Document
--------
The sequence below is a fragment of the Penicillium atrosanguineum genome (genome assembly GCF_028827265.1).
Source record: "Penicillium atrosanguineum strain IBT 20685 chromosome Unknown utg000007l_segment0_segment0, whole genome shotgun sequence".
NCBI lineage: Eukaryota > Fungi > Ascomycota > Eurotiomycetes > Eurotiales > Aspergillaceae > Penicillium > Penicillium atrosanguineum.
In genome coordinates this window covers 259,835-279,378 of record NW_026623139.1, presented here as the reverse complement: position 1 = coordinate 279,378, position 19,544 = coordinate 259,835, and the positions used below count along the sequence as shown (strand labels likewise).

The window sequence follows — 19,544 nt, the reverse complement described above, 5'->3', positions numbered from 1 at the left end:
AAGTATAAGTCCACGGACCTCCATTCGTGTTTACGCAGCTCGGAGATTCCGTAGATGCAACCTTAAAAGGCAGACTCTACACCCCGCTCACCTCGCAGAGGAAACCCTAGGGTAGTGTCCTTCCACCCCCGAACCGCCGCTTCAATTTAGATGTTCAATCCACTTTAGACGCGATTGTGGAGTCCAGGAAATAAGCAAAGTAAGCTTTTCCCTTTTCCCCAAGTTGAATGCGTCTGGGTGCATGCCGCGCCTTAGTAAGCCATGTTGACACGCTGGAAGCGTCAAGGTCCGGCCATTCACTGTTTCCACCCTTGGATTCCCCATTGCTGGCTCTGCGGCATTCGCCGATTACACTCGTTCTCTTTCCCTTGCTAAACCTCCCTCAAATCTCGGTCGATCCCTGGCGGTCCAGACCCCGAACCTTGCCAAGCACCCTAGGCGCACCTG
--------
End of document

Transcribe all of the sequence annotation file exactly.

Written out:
The sequence below is a fragment of the Penicillium atrosanguineum genome (genome assembly GCF_028827265.1).
Source record: "Penicillium atrosanguineum strain IBT 20685 chromosome Unknown utg000007l_segment0_segment0, whole genome shotgun sequence".
NCBI lineage: Eukaryota > Fungi > Ascomycota > Eurotiomycetes > Eurotiales > Aspergillaceae > Penicillium > Penicillium atrosanguineum.
In genome coordinates this window covers 259,835-279,378 of record NW_026623139.1, presented here as the reverse complement: position 1 = coordinate 279,378, position 19,544 = coordinate 259,835, and the positions used below count along the sequence as shown (strand labels likewise).

The window sequence follows — 19,544 nt, the reverse complement described above, 5'->3', positions numbered from 1 at the left end:
AAGTATAAGTCCACGGACCTCCATTCGTGTTTACGCAGCTCGGAGATTCCGTAGATGCAACCTTAAAAGGCAGACTCTACACCCCGCTCACCTCGCAGAGGAAACCCTAGGGTAGTGTCCTTCCACCCCCGAACCGCCGCTTCAATTTAGATGTTCAATCCACTTTAGACGCGATTGTGGAGTCCAGGAAATAAGCAAAGTAAGCTTTTCCCTTTTCCCCAAGTTGAATGCGTCTGGGTGCATGCCGCGCCTTAGTAAGCCATGTTGACACGCTGGAAGCGTCAAGGTCCGGCCATTCACTGTTTCCACCCTTGGATTCCCCATTGCTGGCTCTGCGGCATTCGCCGATTACACTCGTTCTCTTTCCCTTGCTAAACCTCCCTCAAATCTCGGTCGATCCCTGGCGGTCCAGACCCCGAACCTTGCCAAGCACCCTAGGCGCACCTG